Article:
For Avatar: The Way of Water, a new cinematic journey from 20th Century Studios and Lightstorm Entertainment, Academy Award®-winning filmmaker James Cameron and his team developed new filmmaking technology to capture the actors’ performances underwater—something that had never been done before in the history of cinema. “The key to it was to actually shoot underwater and at the surface of the water so people were swimming properly, getting out of the water properly, diving in properly,” Cameron says. “It looks real because the motion was real. And the emotion was real.”
First, the crew constructed a tank at the Manhattan Beach Studios in California, where Cameron and producer Jon Landau’s production company is located. The tank’s enormous size allowed Cameron to replicate real-world oceanic conditions. At 120 feet long, 60 feet wide, and 30 feet deep, it could hold more than 250,000 gallons of water. “That became our complete Swiss army system,” Cameron says. “We could do waves breaking on the shore and have people trying to get out of the water while they’re getting hit by waves. We could create wave interaction with the creatures and people surfacing, getting hit by a wave, trying to say their lines, and trying to breathe at the same time.” A propeller system dubbed “the racetrack,” which included two 6-foot- diameter ship propellers, was used to drive the current in the tank. “It was only a 10-knot current,” he explains, “but we were able to make it look much faster for the film.”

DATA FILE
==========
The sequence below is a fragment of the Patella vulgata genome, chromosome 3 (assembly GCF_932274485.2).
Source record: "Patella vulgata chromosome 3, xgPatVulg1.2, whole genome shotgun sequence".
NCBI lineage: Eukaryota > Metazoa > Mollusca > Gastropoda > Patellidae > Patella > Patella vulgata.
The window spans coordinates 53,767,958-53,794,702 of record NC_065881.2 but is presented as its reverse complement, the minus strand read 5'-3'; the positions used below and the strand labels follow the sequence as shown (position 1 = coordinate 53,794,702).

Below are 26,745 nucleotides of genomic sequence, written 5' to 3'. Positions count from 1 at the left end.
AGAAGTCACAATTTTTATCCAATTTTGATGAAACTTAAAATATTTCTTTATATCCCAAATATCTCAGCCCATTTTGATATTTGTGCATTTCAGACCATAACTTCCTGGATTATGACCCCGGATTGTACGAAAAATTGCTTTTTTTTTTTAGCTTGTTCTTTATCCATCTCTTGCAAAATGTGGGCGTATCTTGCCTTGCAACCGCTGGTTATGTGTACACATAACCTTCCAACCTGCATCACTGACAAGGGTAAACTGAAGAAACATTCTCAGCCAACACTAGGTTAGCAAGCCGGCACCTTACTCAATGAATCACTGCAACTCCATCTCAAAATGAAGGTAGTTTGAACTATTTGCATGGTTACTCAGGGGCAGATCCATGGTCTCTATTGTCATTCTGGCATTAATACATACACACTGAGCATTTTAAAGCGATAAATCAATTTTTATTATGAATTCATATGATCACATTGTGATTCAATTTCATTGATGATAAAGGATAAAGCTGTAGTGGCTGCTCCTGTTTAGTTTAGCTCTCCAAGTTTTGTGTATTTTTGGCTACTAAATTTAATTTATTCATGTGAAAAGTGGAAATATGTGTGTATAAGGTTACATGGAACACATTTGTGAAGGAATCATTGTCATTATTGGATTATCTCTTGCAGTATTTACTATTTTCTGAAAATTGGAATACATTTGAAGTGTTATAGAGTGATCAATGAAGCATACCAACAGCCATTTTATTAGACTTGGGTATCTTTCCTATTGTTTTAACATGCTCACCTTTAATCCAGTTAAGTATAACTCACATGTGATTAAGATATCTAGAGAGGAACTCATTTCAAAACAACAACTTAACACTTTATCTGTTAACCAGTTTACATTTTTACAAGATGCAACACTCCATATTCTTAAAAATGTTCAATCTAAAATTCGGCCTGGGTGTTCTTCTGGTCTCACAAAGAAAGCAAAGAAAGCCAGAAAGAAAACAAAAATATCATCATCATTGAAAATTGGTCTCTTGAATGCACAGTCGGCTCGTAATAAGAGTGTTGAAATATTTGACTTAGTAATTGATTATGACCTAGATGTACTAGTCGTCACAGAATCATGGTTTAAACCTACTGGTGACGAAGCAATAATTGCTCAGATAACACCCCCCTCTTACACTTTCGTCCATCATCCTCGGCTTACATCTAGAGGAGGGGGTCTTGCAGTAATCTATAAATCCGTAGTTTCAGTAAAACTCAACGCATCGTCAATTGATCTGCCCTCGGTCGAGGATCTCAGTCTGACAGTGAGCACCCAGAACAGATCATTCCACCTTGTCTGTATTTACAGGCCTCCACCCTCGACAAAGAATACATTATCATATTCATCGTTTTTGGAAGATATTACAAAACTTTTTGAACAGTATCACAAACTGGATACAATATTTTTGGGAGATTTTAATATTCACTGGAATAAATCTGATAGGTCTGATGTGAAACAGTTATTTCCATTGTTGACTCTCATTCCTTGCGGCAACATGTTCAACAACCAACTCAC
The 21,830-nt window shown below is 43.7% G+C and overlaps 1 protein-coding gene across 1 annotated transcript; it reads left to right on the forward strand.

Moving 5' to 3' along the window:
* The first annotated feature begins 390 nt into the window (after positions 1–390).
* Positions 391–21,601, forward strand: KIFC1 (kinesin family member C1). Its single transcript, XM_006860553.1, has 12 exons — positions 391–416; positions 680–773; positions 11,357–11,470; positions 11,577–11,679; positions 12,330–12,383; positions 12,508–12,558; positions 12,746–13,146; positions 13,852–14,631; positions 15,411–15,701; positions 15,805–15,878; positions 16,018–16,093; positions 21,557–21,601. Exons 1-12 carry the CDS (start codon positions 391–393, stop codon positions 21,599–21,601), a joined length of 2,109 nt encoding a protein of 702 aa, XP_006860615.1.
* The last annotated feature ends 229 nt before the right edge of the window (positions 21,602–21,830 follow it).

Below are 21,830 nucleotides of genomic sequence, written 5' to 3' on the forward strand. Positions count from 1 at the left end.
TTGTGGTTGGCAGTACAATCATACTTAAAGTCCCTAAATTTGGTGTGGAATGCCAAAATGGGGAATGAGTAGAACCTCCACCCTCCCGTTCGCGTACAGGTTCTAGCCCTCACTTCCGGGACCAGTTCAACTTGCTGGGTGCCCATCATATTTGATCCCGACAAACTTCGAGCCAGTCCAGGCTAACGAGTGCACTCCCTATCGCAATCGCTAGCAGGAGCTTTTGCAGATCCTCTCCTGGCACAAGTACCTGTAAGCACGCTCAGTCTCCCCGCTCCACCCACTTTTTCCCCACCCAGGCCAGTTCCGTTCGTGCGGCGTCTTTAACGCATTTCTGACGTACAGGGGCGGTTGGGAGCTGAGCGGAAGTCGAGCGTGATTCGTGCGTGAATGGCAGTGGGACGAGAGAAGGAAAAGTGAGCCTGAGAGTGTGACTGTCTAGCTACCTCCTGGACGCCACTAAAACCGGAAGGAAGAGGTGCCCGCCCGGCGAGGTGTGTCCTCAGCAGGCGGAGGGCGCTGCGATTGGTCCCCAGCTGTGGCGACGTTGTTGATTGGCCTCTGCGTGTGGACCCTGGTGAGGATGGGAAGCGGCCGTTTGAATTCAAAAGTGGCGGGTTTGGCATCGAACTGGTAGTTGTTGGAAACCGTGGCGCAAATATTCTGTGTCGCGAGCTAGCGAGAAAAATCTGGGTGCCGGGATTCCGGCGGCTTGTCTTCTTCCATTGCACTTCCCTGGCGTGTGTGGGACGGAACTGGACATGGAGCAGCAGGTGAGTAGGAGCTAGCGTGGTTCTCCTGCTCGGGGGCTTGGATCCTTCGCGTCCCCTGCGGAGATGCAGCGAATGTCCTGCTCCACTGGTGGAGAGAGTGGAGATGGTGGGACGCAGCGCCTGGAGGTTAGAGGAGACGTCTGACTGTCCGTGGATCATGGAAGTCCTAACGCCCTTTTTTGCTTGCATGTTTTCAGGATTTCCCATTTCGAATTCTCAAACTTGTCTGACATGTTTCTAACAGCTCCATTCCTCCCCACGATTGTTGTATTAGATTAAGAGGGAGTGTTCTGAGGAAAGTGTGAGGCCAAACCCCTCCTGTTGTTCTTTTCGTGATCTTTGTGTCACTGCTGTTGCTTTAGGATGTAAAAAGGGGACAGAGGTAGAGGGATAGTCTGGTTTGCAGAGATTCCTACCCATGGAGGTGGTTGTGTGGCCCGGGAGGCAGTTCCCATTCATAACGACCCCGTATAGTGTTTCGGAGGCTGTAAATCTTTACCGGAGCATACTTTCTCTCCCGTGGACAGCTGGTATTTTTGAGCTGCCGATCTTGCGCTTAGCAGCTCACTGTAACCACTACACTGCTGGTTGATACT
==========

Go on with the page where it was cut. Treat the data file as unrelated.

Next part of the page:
For the performance capture technology to work underwater, the water needed to be crystal clear—meaning scuba gear wasn’t a viable filming option. “You can’t have a lot of air bubbles,” Cameron explains. “Every one of those air bubbles is a little wiggling mirror, and the system that’s trying to read all the marker dots on the actor’s body so it can capture their motion can’t tell the difference between a marker dot and a bubble.” That left Cameron and his crew with one option: “Everybody who was working in the tank was holding their breath,” the filmmaker says. “If there was somebody down there holding the light, they were holding their breath. If they were operating a camera, they were holding their breath. The actors, of course, had to be holding their breath.”
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Landau explains, “We didn’t want to simulate it. We didn’t want to do what people called ‘dry for wet.’ We wanted to put Zoe Saldaña, Sam Worthington, Sigourney Weaver, and others in water—to have them feel the current, the movement, the waves, and to give a performance. No one has ever done performance capture underwater.”
In order to give compelling performances underwater, the cast studied free diving with internationally recognized expert Kirk Krack. “The actors really enjoyed it,” Cameron says. Indeed, Worthington says, “Jim is always pushing technology and how to uniquely tell a story in a way that has never been tried before. I enjoy being at the forefront of that with him, being tested and challenged, physically and emotionally.”